National Geographic : 1951 Jan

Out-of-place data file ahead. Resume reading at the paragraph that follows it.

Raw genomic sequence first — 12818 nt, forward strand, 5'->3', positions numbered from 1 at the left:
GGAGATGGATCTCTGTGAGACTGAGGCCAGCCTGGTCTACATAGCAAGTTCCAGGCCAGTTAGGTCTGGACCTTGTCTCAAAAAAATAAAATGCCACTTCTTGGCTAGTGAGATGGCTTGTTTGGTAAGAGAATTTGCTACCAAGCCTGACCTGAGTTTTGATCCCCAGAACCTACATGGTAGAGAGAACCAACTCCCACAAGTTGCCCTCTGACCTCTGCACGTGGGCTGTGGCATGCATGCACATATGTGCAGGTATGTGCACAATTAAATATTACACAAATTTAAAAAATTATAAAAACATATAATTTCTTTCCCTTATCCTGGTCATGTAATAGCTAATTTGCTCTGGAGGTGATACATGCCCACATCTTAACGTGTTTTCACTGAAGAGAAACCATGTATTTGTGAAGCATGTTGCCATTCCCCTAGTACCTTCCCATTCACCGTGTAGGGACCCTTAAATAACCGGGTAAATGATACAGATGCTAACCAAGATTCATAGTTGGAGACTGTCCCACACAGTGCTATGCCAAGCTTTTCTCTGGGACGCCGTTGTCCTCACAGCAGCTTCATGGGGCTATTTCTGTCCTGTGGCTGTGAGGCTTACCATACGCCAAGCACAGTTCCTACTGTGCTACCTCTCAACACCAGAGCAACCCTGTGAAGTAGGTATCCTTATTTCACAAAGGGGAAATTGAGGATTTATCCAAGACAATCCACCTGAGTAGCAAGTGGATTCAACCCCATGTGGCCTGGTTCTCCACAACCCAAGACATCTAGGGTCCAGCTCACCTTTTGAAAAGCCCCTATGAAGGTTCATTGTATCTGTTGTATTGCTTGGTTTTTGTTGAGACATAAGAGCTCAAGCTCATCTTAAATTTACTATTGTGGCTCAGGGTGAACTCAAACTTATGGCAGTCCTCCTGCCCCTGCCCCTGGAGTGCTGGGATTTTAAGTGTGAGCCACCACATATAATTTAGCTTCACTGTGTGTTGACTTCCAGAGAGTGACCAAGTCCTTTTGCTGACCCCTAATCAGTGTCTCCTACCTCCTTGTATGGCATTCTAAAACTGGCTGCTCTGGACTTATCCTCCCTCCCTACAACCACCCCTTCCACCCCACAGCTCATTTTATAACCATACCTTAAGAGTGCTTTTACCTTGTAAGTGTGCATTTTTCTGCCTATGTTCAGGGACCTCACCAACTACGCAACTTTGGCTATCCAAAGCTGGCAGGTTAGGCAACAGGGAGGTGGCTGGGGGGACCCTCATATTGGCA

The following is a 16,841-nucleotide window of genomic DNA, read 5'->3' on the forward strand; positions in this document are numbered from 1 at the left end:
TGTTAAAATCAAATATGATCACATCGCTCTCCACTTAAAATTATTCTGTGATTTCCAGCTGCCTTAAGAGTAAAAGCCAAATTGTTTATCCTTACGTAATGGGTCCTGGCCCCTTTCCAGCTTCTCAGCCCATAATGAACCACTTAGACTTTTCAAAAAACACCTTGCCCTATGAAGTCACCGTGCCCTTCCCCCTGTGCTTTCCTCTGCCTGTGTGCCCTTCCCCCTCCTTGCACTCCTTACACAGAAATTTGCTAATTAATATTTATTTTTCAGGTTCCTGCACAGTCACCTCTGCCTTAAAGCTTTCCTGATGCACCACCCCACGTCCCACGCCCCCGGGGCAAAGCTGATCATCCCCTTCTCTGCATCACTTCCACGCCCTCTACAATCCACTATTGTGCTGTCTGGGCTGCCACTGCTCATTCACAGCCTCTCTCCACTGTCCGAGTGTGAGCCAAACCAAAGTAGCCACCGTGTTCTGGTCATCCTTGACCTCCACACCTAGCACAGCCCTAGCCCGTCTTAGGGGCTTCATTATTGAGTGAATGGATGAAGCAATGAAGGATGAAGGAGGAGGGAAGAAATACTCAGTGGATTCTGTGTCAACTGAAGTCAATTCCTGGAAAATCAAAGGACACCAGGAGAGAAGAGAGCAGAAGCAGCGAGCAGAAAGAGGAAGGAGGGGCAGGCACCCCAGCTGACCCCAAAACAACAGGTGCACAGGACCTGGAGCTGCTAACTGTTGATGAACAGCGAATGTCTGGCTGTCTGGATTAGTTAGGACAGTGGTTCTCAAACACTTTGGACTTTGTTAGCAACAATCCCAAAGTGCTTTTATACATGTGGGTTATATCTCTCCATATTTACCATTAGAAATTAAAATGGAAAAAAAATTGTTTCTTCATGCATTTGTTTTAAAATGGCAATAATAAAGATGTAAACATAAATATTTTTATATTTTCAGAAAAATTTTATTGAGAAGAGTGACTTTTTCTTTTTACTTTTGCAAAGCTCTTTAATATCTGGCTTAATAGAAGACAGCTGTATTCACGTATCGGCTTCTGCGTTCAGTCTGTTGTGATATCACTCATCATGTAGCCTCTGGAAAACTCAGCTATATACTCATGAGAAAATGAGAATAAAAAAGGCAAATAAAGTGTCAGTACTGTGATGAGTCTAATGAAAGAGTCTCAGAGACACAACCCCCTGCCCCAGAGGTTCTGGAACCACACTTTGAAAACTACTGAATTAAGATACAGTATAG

The Introduction of Copper Ushers In a NewEra T HROUGHOUT the Chalcolithic, or Stone-Copper, period the metal was used sparingly and, what is far more important, was treated in much the same way as stone. The real age of copper could not set in until the discovery of the basic principle of metallurgy: that by smelting the ore one could make the metal pliable and cast it into any desired shape. Only then could the flexibility of the material be fully utilized and a variety of shapes achieved that could never be forced out of the resistant stone. Once discovered and perfected, metallurgy became re sponsible for a revolution in the life of the ancients that remained without parallel until the advent of the Steam Age. In industry and in warfare, the users of stone could not compete with the handlers of copper. Acquisition of the new technique became literally a matter of life and death. Since the known sources of supply were limited and widely scattered, control of the supply routes gained an im portance never hitherto experienced, and peaceful commer cial intercourse became an international concern. The tempo of life had been vastly accelerated. Level VII of Tepe Gawra, which represents the last Chalcolithic occupation, and which yielded a few hammered copper objects, had the rich brown color of the earth in which these objects were embedded. But Gawra VI, the first witness of the Copper Age on the mound, only a few feet above Level VII, was literally green with the patina of copper. In the south of Mesopotamia the coming of copper was accompanied by a number of other drastic changes. Some of these suggest strongly that a new element had been added to the population. In the early historic period the resulting new features-in dress, physical type, the substitution ofthe cylinder for the stamp seal,and the like-come tobeasso ciated with a people whom weknow asthe Sumerians It is reasonable, therefore,toassume that the Sumerians arrived in the country in the latter part ofthe prehistoric period, after painted potteryhad given way toundecorated wares. If this assumption should prove right, itwould not be out of order to go a step further and identify the Sumerians with the group that introduced metallurgy into Mesopotamia. In this they might be compared tothe Biblical Philistines whose familiarity with iron was togive them amonopoly in Palestine nearly 2,000 yearslater (ISamuel 13:19-20). This composition reflectsthe view that the Sumerians brought the new technique tothe country. Agroup ofthem have arrived on boats, landing near one ofthesettlements which were to become inland towns later on. Their larger vessels are tied up alongsidethe circular local gufa. The newcomers are a squat type, compared with the slen der-waisted natives, and theywear flounced skirts which con trast with the shorter tunicsofthe local inhabitants. The copper wares the outsiders offer are spread onthe ground. The headman of the village examines an ax, while his wife divides her admiration between acosmetic set and afry ing pan. Behind them stand other villagers, including a mother with a child on hershoulders. Aboy looks wist fully at the shining objectsonthe ground, whose excellence is brought into relief by thefew stone pieces behind him. The Sumerian boy holds ancestors of our modern dice.